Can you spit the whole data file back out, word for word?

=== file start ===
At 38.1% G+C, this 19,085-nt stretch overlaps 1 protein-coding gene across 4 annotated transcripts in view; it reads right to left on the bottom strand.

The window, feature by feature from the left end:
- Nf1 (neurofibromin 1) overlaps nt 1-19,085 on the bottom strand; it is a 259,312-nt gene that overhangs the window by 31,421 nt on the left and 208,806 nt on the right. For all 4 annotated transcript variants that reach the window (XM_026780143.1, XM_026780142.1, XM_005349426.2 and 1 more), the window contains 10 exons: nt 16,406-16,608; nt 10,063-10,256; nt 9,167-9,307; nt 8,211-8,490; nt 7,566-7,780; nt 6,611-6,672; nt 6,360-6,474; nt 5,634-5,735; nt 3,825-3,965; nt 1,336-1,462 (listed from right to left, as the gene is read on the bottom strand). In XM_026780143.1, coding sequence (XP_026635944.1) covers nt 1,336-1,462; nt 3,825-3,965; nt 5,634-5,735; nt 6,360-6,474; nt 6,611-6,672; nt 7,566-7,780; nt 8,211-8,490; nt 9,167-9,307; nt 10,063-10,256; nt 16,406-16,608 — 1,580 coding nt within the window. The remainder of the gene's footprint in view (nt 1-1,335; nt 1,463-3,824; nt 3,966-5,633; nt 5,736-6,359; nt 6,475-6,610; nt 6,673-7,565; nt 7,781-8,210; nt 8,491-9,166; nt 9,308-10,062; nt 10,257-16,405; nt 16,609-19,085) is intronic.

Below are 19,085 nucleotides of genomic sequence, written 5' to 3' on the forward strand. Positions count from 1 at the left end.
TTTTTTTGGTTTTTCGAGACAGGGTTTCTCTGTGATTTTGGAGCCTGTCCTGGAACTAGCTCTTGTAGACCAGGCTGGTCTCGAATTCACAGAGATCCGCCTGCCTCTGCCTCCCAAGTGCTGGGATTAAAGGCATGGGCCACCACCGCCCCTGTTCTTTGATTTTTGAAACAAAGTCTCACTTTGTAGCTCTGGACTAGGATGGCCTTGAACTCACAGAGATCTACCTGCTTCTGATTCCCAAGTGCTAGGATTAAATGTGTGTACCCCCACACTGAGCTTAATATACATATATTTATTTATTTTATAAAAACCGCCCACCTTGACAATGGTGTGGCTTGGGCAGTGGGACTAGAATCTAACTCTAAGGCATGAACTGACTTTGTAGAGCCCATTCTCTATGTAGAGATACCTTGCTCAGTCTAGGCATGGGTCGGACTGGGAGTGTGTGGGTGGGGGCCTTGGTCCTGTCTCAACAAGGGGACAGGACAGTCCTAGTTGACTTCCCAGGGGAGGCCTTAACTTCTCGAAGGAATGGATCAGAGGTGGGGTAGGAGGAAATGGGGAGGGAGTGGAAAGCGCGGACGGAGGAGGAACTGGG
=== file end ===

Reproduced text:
At 38.1% G+C, this 19,085-nt stretch overlaps 1 protein-coding gene across 4 annotated transcripts in view; it reads right to left on the bottom strand.

The window, feature by feature from the left end:
- Nf1 (neurofibromin 1) overlaps nt 1-19,085 on the bottom strand; it is a 259,312-nt gene that overhangs the window by 31,421 nt on the left and 208,806 nt on the right. For all 4 annotated transcript variants that reach the window (XM_026780143.1, XM_026780142.1, XM_005349426.2 and 1 more), the window contains 10 exons: nt 16,406-16,608; nt 10,063-10,256; nt 9,167-9,307; nt 8,211-8,490; nt 7,566-7,780; nt 6,611-6,672; nt 6,360-6,474; nt 5,634-5,735; nt 3,825-3,965; nt 1,336-1,462 (listed from right to left, as the gene is read on the bottom strand). In XM_026780143.1, coding sequence (XP_026635944.1) covers nt 1,336-1,462; nt 3,825-3,965; nt 5,634-5,735; nt 6,360-6,474; nt 6,611-6,672; nt 7,566-7,780; nt 8,211-8,490; nt 9,167-9,307; nt 10,063-10,256; nt 16,406-16,608 — 1,580 coding nt within the window. The remainder of the gene's footprint in view (nt 1-1,335; nt 1,463-3,824; nt 3,966-5,633; nt 5,736-6,359; nt 6,475-6,610; nt 6,673-7,565; nt 7,781-8,210; nt 8,491-9,166; nt 9,308-10,062; nt 10,257-16,405; nt 16,609-19,085) is intronic.

Below are 19,085 nucleotides of genomic sequence, written 5' to 3' on the forward strand. Positions count from 1 at the left end.
TTTTTTTGGTTTTTCGAGACAGGGTTTCTCTGTGATTTTGGAGCCTGTCCTGGAACTAGCTCTTGTAGACCAGGCTGGTCTCGAATTCACAGAGATCCGCCTGCCTCTGCCTCCCAAGTGCTGGGATTAAAGGCATGGGCCACCACCGCCCCTGTTCTTTGATTTTTGAAACAAAGTCTCACTTTGTAGCTCTGGACTAGGATGGCCTTGAACTCACAGAGATCTACCTGCTTCTGATTCCCAAGTGCTAGGATTAAATGTGTGTACCCCCACACTGAGCTTAATATACATATATTTATTTATTTTATAAAAACCGCCCACCTTGACAATGGTGTGGCTTGGGCAGTGGGACTAGAATCTAACTCTAAGGCATGAACTGACTTTGTAGAGCCCATTCTCTATGTAGAGATACCTTGCTCAGTCTAGGCATGGGTCGGACTGGGAGTGTGTGGGTGGGGGCCTTGGTCCTGTCTCAACAAGGGGACAGGACAGTCCTAGTTGACTTCCCAGGGGAGGCCTTAACTTCTCGAAGGAATGGATCAGAGGTGGGGTAGGAGGAAATGGGGAGGGAGTGGAAAGCGCGGACGGAGGAGGAACTGGG